Leicester consultant surgeon who has developed a pioneering technique using microwaves to destroy liver tumours has treated more than 100 patients in the UK and other patients are now being treated internationally.
Worldwide, about one million people a year die of primary liver cancer, with another million dying with secondary liver cancer where the cancer has spread from other tumour sites such as cancer of the colon.
The incidence of primary liver cancer is gradually increasing in the Western world, but it is very common in Asia and the Far East where it is associated with endemic hepatitis. Most patients with liver cancer are deemed inoperable but with the development of this microwave equipment, literally thousands of patients worldwide could be offered curative treatment, even if they have established liver cirrhosis.
Mr David M Lloyd, MBBS, MD, FRCS, a consultant surgeon with University Hospitals Leicester NHS Trust, is also acclaimed for his innovative work in keyhole surgery. The University of Leicester has awarded him an Honorary Senior Lectureship, and earlier this month he won the title of Honoured Citizen of the Year for the City of Leicester.
David Lloyd's research, in collaboration with Professor Nigel Cronin and Dr. Peter Clegg at the University of Bath, has led to the development and production of a microwave generator and probe, now being manufactured by Acculis Ltd, UK. The treatment of more than 100 patients with liver cancer has resulted in curing or extending life for many of them, whose life prognosis was less than twelve months. More than one third of the patients treated are still alive after three years and some have been, quite simply, pronounced cured and discharged.
The earliest patient to be discharged is one of David Lloyd's trial patients treated nine years ago. Several more are alive and well five years after receiving treatment.
The importance of this application of microwave technology is immense, as Mr Lloyd explained: "The technique will have a significant effect on liver cancers, because we are operating on people who have been declared inoperable. Someone with cirrhosis of the liver can't be operated on in a conventional way to remove a tumour, but we can place a microwave probe in by keyhole or percutaneous (through the skin) methods and can destroy these tumours."
Because of the pioneering research done at the University Hospitals Leicester, the microwave generator is being used as far afield as Hong Kong, Singapore, the USA and Australia. In particular, the microwave technology has been embraced by many of the top cancer hospitals in the US, including the Memorial Sloan-Kettering Cancer Institute in New York, The Johns Hopkins University in Baltimore, and the M D Anderson Cancer Centre in Texas. Mr Lloyd added: "We've placed several in France and Switzerland and many of the world's leading liver surgeons have now expressed an interest in using the generator.
Because David Lloyd was the only surgeon with this specialised equipment he was referred patients from all over the world for treatment. He is extremely pleased that more centres are now using the microwave device and, in the UK, there are now generators in major teaching hospitals in Liverpool, Manchester, Leeds, Basingstoke and Edinburgh. David Lloyd calculates that within a couple of years, every major liver centre in the UK will probably have a microwave generator.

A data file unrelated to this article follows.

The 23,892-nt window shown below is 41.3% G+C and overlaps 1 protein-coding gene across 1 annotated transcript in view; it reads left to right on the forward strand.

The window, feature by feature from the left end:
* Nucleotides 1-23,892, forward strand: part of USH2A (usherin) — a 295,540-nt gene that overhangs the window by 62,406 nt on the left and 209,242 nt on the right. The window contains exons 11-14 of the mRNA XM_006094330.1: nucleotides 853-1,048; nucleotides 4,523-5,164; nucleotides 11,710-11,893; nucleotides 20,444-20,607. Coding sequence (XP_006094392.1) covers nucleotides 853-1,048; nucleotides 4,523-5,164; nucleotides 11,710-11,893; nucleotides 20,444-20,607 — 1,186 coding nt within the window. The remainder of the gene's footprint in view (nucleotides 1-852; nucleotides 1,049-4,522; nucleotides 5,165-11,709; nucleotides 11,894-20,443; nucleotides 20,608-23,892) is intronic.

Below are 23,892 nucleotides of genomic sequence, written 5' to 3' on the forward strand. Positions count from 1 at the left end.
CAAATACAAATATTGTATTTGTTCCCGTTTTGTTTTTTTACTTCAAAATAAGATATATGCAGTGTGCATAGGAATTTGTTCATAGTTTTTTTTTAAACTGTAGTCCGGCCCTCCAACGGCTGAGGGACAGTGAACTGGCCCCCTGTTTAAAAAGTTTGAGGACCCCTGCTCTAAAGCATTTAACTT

The advantage the microwave technique has over other machines designed to destroy tumours, such as laser, ultrasound and radio-frequency (which is similar to an electric current) is that it is quick and produces cancer cell death with very few side effects.
Only tissue in the immediate field of the microwave energy is destroyed, David Lloyd explained, and not in other parts of the body, which is a danger with other methods, such as radio-frequency, where the electric current has to have an exit point from the body, with the risk of burning at that site.
"Microwaves don't cause collateral damage elsewhere in the body," he said. "They only heat up the tissue at the end of the probe and no energy is sent through the body. We can now treat very large tumours up to 6-8 cms in diameter within 4-6 minutes. This makes it ideal for someone who may have multiple tumours, which by other techniques, might take several hours to treat.
"People have come to Leicester from all over the world," he added. "It has really put Leicester on the map, within this field. For the last ten years I have been invited to every world and European congress in liver surgery to talk about this development. There has been tremendous interest because of the frustration with other forms of energy which haven't delivered. Our system is safe, fast and reproducible and it does work.
"If it's used correctly there are no side effects, but because this is a very powerful device, it has to be used correctly. I tend to work in collaboration with a radiologist so that accurate placement of the microwave probe can be achieved. We have not seen significant side-effects so far."
|Contact: David M. Lloyd|
University of Leicester